Three members of five families may bubble up in the open air until 6pm, but neither friend nor foe can kiss under the common mistletoe.

Grandparents may meet with grandchildren but all must wear plastic macs and sou’westers while playing charades. 

The pulling of crackers is forbidden. Ditto the Hokey Cokey. Ditto toddy for everybody, if mixed in a communal bowl.

Hark, the herald angels sing . . . Mind your hand- wash discipline.

Christmas 2020 is going to be a bit of a nightmare, to be honest. 

No one knows where it is all going from here, which is another good reason why it is imperative to bear the judgmental looks from neighbours and get those decorations up early.

The world just looks better, when basking in the glow of a lot of fairy lights and a little bit of hope.

TV fame is a privilege not a right 

Eamonn Holmes has been on television every weekday for the past 30 years.

At least that is how it seems. And his wife Ruth isn’t far behind. 

They have been stalwarts of the daytime schedules since the invention of the cathode ray tube and have presented the Friday episode of This Morning since 2006. 

That is a good run, by any standards.

Now they have been ‘let go’ in a shake-up of personnel at ITV. A new diversity drive sees them replaced by Alison Hammond and Dermot O’Leary — and they don’t seem to be taking it too well.

Eamonn Holmes has been on television every weekday for the past 30 years. At least that is how it seems. And his wife Ruth isn’t far behind

Eamonn is reportedly ‘furious and upset’ — so what’s new? 

Meanwhile, in a recent interview, Ruth seemed to disparage younger presenters who lack experience. ‘We’ve put the work in. 

‘We didn’t do a reality show and get an overnight job on the telly,’ she said, adding that her hubs even got ‘an OBE for services to broadcasting’.

When are BBC women, television presenters and sundry sacked stars going to realise that jobs like theirs are a privilege not an entitlement? 

And that careers in showbusiness, just like careers in politics, almost always end in tears.

Thanks for sharing, Jen 

Hello, hello. Jennifer Aniston is out flogging a new wrinkle cream. No, sorry. What am I talking about?! Jennifer Aniston is the new Chief Creative Officer of a wellness brand called Vital Proteins.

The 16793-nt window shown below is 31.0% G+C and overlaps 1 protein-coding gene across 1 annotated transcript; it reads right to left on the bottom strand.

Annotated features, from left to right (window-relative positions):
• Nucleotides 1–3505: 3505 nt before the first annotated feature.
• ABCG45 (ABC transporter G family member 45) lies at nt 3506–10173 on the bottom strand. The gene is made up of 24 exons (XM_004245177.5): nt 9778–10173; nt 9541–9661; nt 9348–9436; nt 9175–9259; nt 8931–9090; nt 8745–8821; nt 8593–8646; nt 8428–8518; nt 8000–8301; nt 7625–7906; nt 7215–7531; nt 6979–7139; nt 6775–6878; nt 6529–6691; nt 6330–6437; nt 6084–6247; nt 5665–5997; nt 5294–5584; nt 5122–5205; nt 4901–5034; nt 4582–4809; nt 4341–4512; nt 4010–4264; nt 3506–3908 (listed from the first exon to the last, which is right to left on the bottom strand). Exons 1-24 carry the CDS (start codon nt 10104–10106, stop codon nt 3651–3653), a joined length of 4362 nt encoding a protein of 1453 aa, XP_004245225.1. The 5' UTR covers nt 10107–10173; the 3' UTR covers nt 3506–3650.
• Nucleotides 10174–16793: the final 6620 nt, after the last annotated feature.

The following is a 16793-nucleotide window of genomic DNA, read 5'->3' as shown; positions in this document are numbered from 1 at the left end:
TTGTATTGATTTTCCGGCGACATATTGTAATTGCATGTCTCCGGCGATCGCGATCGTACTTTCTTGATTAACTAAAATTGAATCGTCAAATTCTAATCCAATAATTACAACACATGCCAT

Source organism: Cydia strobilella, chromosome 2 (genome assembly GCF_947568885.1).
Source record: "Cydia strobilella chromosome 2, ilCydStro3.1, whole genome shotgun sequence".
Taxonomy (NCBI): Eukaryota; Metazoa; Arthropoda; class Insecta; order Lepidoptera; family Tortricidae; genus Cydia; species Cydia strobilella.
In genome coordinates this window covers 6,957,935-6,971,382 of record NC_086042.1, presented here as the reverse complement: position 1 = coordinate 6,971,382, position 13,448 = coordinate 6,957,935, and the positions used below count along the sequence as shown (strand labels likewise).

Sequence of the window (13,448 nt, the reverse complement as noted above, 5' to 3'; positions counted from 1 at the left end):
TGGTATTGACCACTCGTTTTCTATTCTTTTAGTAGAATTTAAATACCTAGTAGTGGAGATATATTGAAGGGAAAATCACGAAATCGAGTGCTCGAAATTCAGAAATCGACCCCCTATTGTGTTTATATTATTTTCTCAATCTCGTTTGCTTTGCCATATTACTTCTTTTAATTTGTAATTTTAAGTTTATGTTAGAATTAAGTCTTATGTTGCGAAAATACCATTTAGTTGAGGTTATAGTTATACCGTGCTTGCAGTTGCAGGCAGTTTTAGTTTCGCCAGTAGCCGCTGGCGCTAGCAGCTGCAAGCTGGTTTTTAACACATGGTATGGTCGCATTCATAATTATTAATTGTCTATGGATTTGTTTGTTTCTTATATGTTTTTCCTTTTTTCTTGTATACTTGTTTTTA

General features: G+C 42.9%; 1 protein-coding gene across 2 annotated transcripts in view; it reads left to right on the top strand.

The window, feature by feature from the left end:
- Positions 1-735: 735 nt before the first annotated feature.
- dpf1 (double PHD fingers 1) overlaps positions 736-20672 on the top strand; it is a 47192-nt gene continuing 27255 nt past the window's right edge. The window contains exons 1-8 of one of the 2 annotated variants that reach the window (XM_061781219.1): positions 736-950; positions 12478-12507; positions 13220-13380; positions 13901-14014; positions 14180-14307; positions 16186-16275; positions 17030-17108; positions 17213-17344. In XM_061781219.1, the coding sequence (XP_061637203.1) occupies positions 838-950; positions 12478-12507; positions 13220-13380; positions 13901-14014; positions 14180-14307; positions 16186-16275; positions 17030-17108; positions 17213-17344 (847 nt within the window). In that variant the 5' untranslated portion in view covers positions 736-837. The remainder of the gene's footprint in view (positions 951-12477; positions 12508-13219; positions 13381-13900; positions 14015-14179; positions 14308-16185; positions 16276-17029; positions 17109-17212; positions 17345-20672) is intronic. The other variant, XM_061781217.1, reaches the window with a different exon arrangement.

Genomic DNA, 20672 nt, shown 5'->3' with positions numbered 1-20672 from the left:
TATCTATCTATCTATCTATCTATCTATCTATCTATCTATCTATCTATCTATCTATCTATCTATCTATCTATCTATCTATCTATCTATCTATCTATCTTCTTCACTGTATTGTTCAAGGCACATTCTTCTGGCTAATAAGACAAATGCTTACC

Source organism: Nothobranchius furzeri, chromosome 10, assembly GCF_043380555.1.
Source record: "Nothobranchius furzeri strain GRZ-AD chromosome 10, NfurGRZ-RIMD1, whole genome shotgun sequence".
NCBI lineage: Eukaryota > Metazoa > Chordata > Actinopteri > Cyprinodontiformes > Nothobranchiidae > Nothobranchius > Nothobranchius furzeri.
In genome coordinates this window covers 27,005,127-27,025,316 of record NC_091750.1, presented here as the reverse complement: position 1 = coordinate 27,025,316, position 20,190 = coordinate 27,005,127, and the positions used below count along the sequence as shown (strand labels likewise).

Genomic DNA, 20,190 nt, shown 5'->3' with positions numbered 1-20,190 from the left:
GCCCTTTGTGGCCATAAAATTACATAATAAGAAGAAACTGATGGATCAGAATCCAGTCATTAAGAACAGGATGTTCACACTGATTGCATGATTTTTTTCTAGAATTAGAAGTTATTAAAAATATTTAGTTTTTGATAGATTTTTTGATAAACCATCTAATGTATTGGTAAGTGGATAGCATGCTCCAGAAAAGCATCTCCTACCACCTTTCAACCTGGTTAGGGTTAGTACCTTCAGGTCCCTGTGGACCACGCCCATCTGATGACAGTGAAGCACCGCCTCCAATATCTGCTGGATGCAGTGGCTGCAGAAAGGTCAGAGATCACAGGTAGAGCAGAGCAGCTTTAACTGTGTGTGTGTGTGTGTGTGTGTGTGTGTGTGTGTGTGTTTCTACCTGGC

The Friends star (pictured) has ‘shared’ some of her favourite products from the range, including the Collagen Peptides powder, clementine-flavoured Vitality Immune Booster sticks and a vanilla Collagen Creamer. So nice of her to do this!

In other news, Gary Lineker is the new Innovational Executive for Walkers Crisps and Julia Roberts is the Visionary International Content Officer for Lancome perfumes. Celebs — they just never stop giving.

Hello, hello. Jennifer Aniston is out flogging a new wrinkle cream. No, sorry. What am I talking about?! Jennifer Aniston is the new Chief Creative Officer of a wellness brand called Vital Proteins

 Will it be here today, gondola tomorrow for gorgeous Mel?

What is going on with Melanie Sykes and her gondolier lover? Why are there always so many cameras around the canals of Venice to snap their every smooch and snog?

The whole thing is a mystery, but I do worry about 50-year-old Melanie.

Holiday romances are a wonderful thing, but few of them last — should she really have gone back this week to nestle once more in the muscled arms of her 23-year-old lover?

What is going on with Melanie Sykes and her gondolier lover? Why are there always so many cameras around the canals of Venice to snap their every smooch and snog?

Riccardo obviously floats her boat — or is it all some ghastly publicity stunt to promote a new flavour of Cornetto, or perhaps a cutting edge menopausal treatment that guarantees to put a bit of phwoar in a girl’s oar?

One hopes for a happy ending for Melanie (right), whose search for tru luv has taken many, many turns.

And good to know that, despite pandemic restrictions in Venice, cafes and restaurants remain open while the gondolas are still ‘on service’. I’ll say.

This year, the young audiences on Radio 1 will hear an edited version of the Pogues classic Christmas song, Fairytale Of New York.

The edited version of the song has been provided by the record company and replaces the homophobic slur ‘faggot’ and the misogynistic word ‘slut’ with more anodyne words.

Fine by me. Neither of those words has any place in polite society or pop music broadcasting. 

This is not a censorship hill to die on, nor is it the death of rock ‘n’ roll as we know it. It is a reasonable compromise.

This year, the young audiences on Radio 1 will hear an edited version of the Pogues classic Christmas song, Fairytale Of New York

However, it is strange why the BBC gets so exercised about this number, but remains happy to broadcast misogynist rap music — and Stormzy abusing the Prime Minister at Glastonbury with a string of profanities.

What next in the seasonal censorship stakes? 

Chris Rea being cancelled for driving home for Christmas in a petrol car? Or perhaps Frosty The Snowman finally being put out of his nose-shaming misery.